While the Ansons formed the basis of Airlines' post-war reconstruction, it was clear that a pre-war design could not compete for long with the newer designs operated by the company's competitors. Snook selected the de Havilland Dove, of similar size to the Anson but of much higher performance. This choice proved wise, although the first flight in May 1947 was not as good publicity event, with the aircraft (registered VH-AQP) being accidentally landed "wheels up" at Maylands (again with no injuries and little damage). But while it was awaiting repairs, a replacement Dove, VH-AQO, was used in Airlines' routes, and second (VH-AZY) was added in January 1948.

In 1947, when its operations were moved from Maylands Aerodrome to the new Perth Airport, Airlines' operational fleet comprised two Doves, two Dragon Rapides, six Ansons and one Tiger Moth. A further Dove was added in January 1948.

1948 also saw the start of an experiment in the use of an Anson for aerial spraying, the aim being to poison warer hyacinth in Lake Monger. This continued for a second year, after which it was terminated due to difficulties using the Anson for the job. A Dragon Rapide was also used for aerial seeding, crop spraying and superphosphate spreading tests, but these showed that Airlines' aircraft were not suited to the tasks.

Airlines After Charles Snook
 

Courtesy State Library of Western Australia,<br>The Battye Library 220006PD

Snook's health deteriorated through 1947, and he died of heart disease in September 1948, aged only 57. His funeral was a major affair, both for his staff and the people of Perth. A lone Dove, filled with Airlines staff, made a final flypast salute.

The airline continued without him, under the leadership of Jim Cameron. A third Dove (VH-AQP - the one swapped after its wheels-up landing in 1947) was added, and the three Doves now formed the backbone of the company's operations.

Airlines' run of good fortune with its aircraft accidents came to an end in October, 1951, when Dove VH-AQO crashed, with the death of all occupants. All Doves in Australia were immediately grounded, and with good reason; the cause was found to be structural failure in the main wing spar, causing the wing to separate in flight.

With its remaining Doves out of service, and only two operational Ansons left, Airlines was in difficulties. A DC-3 was obtained briefly from ANA, and two other Ansons were chartered from MMA. Two further Ansons were found within Australia, bought and refurbished. These steps kept the company operational until January 1952, when the two remaining Doves were returned to service with their new, redesigned, wing spars. A replacement for the lost Dove was not obtained until early 1953, entering service in April.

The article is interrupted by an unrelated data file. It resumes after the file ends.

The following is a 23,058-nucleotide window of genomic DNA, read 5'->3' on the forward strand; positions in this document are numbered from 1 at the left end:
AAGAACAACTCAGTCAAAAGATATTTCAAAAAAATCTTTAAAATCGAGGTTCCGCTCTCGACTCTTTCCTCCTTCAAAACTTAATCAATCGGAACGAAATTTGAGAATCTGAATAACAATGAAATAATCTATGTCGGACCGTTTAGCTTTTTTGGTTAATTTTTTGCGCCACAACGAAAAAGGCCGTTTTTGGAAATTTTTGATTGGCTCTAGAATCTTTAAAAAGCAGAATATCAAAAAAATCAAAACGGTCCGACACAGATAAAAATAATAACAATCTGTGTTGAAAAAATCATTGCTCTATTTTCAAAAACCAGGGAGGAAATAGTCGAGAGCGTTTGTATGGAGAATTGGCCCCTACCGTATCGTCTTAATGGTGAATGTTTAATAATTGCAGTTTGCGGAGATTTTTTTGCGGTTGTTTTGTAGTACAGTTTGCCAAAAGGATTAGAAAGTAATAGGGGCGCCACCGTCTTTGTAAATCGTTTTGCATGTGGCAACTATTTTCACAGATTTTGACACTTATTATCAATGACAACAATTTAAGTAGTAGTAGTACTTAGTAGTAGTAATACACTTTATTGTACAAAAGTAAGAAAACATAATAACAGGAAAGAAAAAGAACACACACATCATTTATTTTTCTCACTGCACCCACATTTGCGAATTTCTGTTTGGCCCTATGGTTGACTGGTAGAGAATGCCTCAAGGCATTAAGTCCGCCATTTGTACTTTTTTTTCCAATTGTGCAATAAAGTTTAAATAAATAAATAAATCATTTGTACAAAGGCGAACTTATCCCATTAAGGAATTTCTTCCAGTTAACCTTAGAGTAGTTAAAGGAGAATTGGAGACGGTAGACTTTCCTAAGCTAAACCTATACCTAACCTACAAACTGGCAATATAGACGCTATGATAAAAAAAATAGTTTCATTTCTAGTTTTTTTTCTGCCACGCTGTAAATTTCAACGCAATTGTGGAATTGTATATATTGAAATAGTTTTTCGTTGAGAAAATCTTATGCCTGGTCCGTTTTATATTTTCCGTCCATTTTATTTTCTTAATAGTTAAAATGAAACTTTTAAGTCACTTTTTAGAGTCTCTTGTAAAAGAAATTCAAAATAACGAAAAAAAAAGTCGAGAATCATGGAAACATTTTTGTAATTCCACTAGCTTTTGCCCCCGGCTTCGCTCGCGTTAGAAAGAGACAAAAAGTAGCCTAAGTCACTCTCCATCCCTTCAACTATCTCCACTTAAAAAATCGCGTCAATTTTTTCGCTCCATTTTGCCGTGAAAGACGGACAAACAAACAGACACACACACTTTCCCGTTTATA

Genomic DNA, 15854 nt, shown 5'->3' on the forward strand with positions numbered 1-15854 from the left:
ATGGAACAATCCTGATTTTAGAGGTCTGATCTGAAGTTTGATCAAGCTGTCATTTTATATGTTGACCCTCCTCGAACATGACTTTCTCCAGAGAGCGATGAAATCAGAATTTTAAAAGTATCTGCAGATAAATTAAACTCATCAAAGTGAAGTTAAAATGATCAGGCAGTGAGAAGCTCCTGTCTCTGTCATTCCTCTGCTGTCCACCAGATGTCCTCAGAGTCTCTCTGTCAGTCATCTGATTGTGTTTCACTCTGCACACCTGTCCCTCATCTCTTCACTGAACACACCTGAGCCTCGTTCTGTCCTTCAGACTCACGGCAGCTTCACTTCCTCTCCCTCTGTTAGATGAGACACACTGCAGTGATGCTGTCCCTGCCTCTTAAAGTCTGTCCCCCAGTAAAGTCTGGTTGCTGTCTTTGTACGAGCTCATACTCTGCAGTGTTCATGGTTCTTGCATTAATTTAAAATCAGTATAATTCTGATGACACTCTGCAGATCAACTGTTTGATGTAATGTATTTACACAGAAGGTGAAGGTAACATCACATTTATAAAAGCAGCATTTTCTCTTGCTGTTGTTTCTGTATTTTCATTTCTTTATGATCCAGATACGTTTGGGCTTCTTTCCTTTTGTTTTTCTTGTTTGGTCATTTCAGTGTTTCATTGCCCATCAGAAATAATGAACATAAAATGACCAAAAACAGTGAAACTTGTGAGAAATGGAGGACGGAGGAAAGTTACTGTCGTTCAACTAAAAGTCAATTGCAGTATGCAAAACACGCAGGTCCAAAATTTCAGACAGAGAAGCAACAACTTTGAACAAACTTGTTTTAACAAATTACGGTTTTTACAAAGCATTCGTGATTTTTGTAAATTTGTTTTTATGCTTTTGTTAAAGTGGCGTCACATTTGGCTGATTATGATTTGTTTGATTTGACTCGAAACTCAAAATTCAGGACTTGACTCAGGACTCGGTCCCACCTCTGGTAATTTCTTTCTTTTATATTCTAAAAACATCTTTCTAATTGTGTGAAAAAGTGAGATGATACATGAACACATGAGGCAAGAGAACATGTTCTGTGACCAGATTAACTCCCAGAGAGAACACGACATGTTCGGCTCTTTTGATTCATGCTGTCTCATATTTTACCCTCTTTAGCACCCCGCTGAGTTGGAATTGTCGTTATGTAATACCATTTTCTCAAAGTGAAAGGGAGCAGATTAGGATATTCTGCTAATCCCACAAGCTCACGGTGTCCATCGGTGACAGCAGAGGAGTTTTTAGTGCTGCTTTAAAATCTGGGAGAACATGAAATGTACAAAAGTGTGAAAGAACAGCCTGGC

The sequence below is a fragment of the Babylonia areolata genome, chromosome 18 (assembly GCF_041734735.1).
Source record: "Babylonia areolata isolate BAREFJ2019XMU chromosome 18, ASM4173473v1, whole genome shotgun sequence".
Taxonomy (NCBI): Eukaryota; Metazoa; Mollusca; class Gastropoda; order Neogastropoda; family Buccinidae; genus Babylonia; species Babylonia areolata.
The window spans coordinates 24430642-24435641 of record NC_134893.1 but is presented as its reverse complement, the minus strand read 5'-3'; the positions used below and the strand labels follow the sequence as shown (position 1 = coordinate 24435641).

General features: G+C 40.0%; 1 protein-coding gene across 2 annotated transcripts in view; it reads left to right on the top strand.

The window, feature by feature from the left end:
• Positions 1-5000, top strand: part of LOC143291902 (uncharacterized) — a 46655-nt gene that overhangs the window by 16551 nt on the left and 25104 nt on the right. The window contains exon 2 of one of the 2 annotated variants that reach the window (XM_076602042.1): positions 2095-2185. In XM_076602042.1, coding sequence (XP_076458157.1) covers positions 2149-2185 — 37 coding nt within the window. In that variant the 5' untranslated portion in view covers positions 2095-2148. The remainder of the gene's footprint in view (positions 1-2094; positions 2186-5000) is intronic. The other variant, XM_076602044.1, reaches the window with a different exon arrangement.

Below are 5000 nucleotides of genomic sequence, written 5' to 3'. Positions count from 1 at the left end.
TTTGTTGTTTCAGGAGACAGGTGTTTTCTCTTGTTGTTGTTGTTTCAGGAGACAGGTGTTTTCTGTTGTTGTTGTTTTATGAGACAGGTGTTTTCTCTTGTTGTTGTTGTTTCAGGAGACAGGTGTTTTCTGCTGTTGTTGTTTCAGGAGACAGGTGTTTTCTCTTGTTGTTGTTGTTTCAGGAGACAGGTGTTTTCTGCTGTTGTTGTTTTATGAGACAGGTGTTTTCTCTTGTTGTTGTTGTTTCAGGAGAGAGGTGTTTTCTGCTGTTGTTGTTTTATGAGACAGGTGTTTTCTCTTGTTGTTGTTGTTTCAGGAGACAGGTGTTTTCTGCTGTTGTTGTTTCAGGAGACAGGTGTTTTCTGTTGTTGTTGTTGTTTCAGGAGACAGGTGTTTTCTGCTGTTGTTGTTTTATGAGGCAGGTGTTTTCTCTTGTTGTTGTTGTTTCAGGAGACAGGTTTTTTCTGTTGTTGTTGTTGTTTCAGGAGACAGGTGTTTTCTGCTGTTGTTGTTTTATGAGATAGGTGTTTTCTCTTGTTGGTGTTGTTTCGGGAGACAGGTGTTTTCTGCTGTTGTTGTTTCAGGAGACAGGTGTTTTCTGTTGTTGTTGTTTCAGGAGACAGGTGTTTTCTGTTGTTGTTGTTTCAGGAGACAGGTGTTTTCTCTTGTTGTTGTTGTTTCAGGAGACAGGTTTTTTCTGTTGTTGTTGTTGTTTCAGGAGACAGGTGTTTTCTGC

Two further Doves were bought, one entering service in early 1954. The other was initially kept as a reserve, but was later upgraded and registered as a Dove Mark 5 in April 1955.

Merger
 

Through all this period, Airlines had been kept operational from a combination of government subsidies (supporting operations in rural and pastoral areas, where the service could not be expected to be profitable) and earnings from a few lucrative routes. With the closure of the Big Bell gold mine, one of the best of the latter was lost.

The state government felt that it could not continue to subsidise two competing airlines, and proposed a merger. This occurred in late 1955, the combination of MacRobertson Miller Aviation with Airlines (WA) being reflected in the new name, MacRobertson Miller Airlines. But, while it was in all respects a merger, the larger fleet of MMA in combination with the less "generic" MacRobertson Miller part of the new name led some to see it as a takeover. It certainly was not.

While Airlines (WA) had existed for only twenty years, these had proved to be the crucial years for the development of the aviation in WA. Charles Snook was the embodiment of "airmindedness", both in his efforts to get the industry going, and his support for other activities like the Air Training Corps. He most certainly takes his place alongside Norman Brearley and Horrie Miller as a founding father of Western Australia's aviation industry.

There are no large memorials to his efforts, but he is one of the pioneers with a road in his name at Perth Airport, and a small memorial on the golf course that now covers the area of the Maylands Aerodrome, where Airlines (W.A.) started.

 

References

Brief biography of Charles Snook

"Forgotten Flyer", biography of Charles Snook on Google Books

The Ed Coates Collection